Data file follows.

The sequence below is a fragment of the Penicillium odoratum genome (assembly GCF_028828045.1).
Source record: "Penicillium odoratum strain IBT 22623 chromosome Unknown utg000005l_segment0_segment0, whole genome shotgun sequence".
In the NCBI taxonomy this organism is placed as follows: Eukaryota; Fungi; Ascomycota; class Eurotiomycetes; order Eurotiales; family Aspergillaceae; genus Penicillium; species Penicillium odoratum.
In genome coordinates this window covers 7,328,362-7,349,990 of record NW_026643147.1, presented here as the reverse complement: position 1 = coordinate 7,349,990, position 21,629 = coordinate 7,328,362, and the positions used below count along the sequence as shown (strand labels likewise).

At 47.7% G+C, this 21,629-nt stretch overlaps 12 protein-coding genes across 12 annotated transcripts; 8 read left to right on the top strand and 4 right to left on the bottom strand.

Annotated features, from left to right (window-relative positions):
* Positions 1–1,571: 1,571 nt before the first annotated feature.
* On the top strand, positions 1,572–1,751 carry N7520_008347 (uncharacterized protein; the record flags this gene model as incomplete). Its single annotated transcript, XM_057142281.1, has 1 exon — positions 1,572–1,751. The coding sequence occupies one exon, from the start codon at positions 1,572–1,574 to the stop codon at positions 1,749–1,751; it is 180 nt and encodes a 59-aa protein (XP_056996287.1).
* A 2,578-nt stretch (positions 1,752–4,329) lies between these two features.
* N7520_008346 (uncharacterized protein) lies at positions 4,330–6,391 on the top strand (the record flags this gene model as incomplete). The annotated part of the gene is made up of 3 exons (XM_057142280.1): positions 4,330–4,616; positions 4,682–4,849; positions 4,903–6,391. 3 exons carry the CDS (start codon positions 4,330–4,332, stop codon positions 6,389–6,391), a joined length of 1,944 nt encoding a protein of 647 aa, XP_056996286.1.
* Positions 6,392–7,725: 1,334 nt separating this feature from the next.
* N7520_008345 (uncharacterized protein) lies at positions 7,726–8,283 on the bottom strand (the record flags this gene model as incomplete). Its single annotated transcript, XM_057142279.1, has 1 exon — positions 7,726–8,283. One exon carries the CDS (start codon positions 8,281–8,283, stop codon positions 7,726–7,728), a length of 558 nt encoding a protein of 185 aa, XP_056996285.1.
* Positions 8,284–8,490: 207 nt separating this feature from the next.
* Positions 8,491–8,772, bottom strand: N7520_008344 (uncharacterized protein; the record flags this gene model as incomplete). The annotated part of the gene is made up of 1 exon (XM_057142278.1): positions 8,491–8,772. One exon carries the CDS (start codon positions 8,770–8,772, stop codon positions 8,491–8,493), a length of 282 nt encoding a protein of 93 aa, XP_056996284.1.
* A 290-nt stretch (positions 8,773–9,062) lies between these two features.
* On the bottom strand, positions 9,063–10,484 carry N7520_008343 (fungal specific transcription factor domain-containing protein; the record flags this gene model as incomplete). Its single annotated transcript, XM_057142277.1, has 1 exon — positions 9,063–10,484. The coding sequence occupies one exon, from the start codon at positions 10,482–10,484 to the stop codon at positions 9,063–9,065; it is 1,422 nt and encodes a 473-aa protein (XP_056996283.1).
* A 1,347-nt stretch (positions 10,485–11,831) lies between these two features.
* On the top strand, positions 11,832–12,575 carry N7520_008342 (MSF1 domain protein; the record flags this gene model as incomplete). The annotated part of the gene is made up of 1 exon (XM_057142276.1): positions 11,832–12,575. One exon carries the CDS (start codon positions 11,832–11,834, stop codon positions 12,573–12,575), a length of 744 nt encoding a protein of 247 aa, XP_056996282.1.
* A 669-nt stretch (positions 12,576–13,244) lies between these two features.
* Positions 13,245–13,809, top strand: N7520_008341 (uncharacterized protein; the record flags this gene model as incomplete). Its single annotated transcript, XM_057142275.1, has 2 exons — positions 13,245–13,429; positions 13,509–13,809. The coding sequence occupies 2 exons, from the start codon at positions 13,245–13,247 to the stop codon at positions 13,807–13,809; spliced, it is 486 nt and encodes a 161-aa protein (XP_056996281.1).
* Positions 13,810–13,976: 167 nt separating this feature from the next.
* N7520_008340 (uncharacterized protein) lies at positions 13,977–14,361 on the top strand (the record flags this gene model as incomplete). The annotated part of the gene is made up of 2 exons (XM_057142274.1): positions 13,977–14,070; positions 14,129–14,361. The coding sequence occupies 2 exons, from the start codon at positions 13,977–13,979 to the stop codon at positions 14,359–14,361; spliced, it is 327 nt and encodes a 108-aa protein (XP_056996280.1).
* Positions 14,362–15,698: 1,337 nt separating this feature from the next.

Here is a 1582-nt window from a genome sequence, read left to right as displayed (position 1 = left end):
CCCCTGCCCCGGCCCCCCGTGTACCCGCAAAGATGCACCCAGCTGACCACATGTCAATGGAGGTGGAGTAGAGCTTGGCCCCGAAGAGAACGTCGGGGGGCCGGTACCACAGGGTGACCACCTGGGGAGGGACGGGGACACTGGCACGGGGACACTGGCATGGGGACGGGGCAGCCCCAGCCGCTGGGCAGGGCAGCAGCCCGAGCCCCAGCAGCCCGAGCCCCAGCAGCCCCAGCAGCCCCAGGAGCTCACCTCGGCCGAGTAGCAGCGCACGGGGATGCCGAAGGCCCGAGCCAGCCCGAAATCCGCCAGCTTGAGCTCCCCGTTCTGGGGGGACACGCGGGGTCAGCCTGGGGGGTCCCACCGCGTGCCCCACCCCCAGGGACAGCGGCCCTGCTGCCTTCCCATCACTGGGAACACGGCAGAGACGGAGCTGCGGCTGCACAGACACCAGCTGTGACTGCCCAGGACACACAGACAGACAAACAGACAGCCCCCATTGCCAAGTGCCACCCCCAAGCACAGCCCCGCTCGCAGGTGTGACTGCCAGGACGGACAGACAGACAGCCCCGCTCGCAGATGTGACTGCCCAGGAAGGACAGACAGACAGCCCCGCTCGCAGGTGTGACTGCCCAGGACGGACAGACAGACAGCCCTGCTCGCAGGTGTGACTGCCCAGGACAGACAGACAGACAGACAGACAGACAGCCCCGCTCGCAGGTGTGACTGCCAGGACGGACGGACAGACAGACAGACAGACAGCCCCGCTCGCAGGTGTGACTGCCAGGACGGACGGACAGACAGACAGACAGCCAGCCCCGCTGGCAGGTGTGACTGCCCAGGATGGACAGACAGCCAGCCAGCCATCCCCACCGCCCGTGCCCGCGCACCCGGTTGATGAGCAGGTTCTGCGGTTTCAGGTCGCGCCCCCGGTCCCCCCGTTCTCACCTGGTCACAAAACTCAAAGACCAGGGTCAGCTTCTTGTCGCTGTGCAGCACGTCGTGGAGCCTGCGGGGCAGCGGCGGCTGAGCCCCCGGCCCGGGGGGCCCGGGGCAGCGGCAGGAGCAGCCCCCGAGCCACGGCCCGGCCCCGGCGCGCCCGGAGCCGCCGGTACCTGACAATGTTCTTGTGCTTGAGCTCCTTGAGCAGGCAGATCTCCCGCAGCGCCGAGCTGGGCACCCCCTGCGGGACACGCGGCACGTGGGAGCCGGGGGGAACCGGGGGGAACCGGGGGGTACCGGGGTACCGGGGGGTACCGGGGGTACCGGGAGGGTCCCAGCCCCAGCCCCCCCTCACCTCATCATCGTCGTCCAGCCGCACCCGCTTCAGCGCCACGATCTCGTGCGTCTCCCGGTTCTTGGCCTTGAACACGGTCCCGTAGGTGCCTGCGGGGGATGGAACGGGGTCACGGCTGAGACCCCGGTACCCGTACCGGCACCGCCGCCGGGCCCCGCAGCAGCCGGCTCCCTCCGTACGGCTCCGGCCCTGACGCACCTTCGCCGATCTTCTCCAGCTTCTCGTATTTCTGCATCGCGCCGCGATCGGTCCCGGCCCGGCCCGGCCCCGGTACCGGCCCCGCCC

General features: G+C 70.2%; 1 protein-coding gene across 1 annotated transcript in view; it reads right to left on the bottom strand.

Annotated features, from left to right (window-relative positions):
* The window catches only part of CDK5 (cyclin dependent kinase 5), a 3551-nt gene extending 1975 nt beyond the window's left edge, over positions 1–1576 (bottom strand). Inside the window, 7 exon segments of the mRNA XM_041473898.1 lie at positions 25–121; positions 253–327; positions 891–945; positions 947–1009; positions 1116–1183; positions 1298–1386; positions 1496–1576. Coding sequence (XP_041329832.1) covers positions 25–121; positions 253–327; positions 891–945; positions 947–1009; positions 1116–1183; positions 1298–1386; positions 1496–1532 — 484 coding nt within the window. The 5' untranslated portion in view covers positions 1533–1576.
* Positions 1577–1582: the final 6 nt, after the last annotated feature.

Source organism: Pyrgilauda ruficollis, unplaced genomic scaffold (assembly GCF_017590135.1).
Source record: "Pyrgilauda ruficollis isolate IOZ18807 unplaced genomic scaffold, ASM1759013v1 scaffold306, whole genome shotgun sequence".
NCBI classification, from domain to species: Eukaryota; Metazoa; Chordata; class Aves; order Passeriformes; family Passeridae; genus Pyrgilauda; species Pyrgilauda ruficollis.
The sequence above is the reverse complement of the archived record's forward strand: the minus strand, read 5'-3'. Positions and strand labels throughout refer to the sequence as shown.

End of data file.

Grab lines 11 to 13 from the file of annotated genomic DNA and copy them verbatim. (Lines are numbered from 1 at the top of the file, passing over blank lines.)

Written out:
* Positions 6,392–7,725: 1,334 nt separating this feature from the next.
* N7520_008345 (uncharacterized protein) lies at positions 7,726–8,283 on the bottom strand (the record flags this gene model as incomplete). Its single annotated transcript, XM_057142279.1, has 1 exon — positions 7,726–8,283. One exon carries the CDS (start codon positions 8,281–8,283, stop codon positions 7,726–7,728), a length of 558 nt encoding a protein of 185 aa, XP_056996285.1.
* Positions 8,284–8,490: 207 nt separating this feature from the next.